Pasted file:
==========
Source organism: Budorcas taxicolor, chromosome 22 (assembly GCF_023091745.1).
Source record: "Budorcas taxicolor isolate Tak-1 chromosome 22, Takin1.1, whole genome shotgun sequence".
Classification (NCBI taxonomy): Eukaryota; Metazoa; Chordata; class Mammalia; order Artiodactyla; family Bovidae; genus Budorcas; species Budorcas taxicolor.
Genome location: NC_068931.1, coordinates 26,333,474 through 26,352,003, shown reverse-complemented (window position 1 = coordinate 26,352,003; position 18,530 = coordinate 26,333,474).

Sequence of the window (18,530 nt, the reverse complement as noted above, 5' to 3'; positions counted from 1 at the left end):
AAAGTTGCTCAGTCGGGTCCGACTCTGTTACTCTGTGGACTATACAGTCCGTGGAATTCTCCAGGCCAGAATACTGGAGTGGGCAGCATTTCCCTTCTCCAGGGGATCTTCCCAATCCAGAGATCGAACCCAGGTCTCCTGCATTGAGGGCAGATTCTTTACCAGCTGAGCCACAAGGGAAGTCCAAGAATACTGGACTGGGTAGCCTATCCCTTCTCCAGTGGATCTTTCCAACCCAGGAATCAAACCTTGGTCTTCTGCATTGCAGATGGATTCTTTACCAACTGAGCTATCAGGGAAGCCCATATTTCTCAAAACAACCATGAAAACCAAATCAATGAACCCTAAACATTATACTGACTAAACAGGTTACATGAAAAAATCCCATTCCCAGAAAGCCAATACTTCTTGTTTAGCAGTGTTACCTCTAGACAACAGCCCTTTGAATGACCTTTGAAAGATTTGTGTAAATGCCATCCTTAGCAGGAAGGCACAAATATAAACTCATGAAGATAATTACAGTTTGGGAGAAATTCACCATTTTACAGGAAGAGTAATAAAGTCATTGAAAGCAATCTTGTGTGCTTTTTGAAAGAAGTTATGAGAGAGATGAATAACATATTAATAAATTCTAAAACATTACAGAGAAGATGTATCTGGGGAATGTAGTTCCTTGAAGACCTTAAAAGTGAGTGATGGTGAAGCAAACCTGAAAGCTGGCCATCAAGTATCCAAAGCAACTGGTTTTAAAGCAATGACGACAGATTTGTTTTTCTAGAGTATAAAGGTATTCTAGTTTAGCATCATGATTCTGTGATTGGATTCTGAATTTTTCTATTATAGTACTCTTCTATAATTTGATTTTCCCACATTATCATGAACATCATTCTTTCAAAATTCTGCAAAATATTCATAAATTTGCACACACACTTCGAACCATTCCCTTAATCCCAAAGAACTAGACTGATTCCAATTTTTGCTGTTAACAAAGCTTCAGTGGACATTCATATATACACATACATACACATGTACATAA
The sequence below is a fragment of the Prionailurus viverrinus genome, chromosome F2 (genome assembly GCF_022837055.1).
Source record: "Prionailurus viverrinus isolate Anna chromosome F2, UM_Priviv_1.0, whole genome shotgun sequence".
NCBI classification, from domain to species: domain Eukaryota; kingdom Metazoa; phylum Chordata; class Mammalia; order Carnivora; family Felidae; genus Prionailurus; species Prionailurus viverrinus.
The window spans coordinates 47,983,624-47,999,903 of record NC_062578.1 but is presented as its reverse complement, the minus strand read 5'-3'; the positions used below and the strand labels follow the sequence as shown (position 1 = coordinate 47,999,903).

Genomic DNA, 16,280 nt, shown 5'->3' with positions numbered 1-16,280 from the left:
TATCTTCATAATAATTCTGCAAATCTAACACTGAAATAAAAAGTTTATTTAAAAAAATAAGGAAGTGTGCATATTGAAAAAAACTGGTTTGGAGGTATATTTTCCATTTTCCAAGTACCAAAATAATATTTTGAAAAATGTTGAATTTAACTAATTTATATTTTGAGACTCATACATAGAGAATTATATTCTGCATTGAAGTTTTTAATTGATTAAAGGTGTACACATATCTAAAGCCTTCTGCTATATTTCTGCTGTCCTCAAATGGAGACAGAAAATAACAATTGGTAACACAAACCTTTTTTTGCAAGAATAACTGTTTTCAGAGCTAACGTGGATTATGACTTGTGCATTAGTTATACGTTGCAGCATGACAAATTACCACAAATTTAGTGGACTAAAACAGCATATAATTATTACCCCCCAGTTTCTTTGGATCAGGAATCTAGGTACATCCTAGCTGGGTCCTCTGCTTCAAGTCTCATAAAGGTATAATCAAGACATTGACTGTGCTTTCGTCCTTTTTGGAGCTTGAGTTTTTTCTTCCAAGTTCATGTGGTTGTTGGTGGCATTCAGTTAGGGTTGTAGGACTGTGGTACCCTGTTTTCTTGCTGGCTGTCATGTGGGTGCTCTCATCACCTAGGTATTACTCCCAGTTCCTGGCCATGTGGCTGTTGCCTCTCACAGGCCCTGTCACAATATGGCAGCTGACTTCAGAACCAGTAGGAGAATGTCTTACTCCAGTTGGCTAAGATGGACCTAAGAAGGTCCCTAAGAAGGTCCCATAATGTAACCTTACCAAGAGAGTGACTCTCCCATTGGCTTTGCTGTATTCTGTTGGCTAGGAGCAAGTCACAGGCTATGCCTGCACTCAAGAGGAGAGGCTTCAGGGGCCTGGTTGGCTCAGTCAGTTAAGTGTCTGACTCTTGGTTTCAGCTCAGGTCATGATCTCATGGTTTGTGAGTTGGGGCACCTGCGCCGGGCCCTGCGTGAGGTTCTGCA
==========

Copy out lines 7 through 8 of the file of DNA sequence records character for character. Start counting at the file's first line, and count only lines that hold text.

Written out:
The sequence below is a fragment of the Prionailurus viverrinus genome, chromosome F2 (genome assembly GCF_022837055.1).
Source record: "Prionailurus viverrinus isolate Anna chromosome F2, UM_Priviv_1.0, whole genome shotgun sequence".